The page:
28 Mar 2017
Stefan Cassella of Asset Forfeiture Law, LLC, comments on a case involving the forfeiture of funds from a bank’s correspondent account in the United States. Under Section 981(k), a foreign bank lacks standing to contest the forfeiture of funds seized from its correspondent account to the extent that its customer has funds on deposit in any account at the bank. That the customer’s funds are not traceable to the crime giving rise to the forfeiture and are in a different account from the one that contained the tainted funds does not matter.
[United States v. $1,879,991.64 Previously Contained in Sberbank of Russia’s Interbank or Correspondent Bank Account, 2017 WL 396542 (D.N.J. Jan. 30, 2017).]
Defendant pled guilty to money laundering and to violating the International Emergency Economic Powers Act (IEEPA) in connection with exporting restricted items to Russian purchasers, and to laundering the proceeds through shell companies. Upon learning that one of the shell companies had transferred $1.8 million in proceeds to Defendant’s bank account at a Russian bank, the Government obtained a seizure warrant and seized $1.8 million from the Russian bank’s correspondent account in the United States pursuant to 18 U.S.C. § 981(k).
In the ensuing civil forfeiture action, the Russian bank filed a claim contesting the forfeiture, but it refused to provide any evidence that Defendant’s $1.8 million in criminal proceeds was no longer on deposit in his foreign account – a necessary condition to the bank’s having standing to seek the release of its funds. Instead, it cited Russian laws barring the disclosure of a customer’s bank account information.
The court held that the bank could not rely on foreign law to avoid its obligation under U.S. law to establish standing. If the bank could not show that Defendant’s funds had been withdrawn from his accounts, the court said, the bank would not have standing to contest the forfeiture.
The bank then discovered a provision of Russian law that allowed it to make the required disclosure. Defendant, the bank said, had approximately $800,000 remaining in the accounts he used to commit the offenses giving rise to the forfeiture. The Government responded by moving to strike the bank’s claim in its entirety.
The court readily agreed that the bank lacked standing to contest the forfeiture of the $800,000 that the bank now acknowledged was still on deposit in Defendant’s accounts. It was less sure, however, regarding its standing to contest the forfeiture of the remaining $1 million.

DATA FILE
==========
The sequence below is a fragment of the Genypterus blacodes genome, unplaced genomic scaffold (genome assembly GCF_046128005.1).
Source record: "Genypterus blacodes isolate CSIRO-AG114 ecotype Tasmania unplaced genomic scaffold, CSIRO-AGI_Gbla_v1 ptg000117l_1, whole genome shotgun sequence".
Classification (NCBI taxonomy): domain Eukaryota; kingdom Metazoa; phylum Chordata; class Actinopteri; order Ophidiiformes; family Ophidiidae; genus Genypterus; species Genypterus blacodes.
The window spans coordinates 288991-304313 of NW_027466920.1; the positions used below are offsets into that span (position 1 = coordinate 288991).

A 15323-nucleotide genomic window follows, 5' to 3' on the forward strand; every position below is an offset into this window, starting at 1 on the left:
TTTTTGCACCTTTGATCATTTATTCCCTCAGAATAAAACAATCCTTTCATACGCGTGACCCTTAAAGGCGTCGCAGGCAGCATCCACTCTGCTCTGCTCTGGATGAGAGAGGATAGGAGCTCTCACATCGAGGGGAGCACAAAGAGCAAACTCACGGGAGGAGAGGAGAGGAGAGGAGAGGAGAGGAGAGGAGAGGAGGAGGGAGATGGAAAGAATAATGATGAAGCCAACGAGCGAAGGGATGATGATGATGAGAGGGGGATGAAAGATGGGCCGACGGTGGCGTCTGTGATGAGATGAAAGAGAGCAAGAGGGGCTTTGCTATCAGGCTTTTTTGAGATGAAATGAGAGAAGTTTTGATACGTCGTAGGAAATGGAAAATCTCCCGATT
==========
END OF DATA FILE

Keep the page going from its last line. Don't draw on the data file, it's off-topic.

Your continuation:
If Defendant no longer has $1 million remaining on deposit at the Russian bank, the bank will have standing to contest the forfeiture of that amount from its correspondent account. The Government claimed, however, the Defendant does have at least another $855,000 on deposit in a savings account at the bank.
The court agreed with the Government that as long as Defendant had funds in any account at the Russian bank, the bank would not have standing to contest the forfeiture of funds in that amount under Section 981(k). That the funds are not in the account that was used to commit the offense giving rise to the forfeiture and were not traceable to the offense is irrelevant.
But the court found that there was a material issue of fact regarding the existence of the savings account and the balance in it, and accordingly denied the Government’s motion for summary judgment as to the remaining $1 million without prejudice.
Comments: The key point in this decision is the court’s agreement with the Court of Appeals for the First Circuit that a foreign bank lacks standing under Section 981(k) to the extent that its customer has funds on deposit in any account at the foreign bank. That the funds held by the customer are in a different account from the one used to commit the offense giving rise to the forfeiture makes no difference. See United States v. Union Bank for Savings and Investment (Jordan), 487 F.3d 8, 17 (1st Cir. 2007). But see United States v. Sum of $70,990,605, 128 F. Supp.3d 350, 360 (D.D.C. 2015) (declining to follow Union Bank; foreign bank is disqualified from contesting the forfeiture only if it can make itself whole by debiting the tainted funds from the customer’s account or funds traceable thereto; that the customer has other funds on deposit is irrelevant).
In this case, if it turns out that the defendant does have another $855,000 on deposit in a savings account at the foreign bank, the bank will lack standing to contest the forfeiture of the funds seized from its correspondent account to the extent of that $855,000. That is because the defendant’s funds will remain available to reimburse his bank in the event the seized funds are forfeited. That they are not traceable to the crime giving rise to the forfeiture is irrelevant.
So the only question that remains is whether there is in fact $855,000 on deposit in Defendant’s savings account. Because the evidence is dispute on that point, the Government’s motion for summary judgment was denied, but the issue remains open, and the Government may renew its motion as the evidence becomes more clear.
Stefan Cassella, Asset Forfeiture Law, LLC
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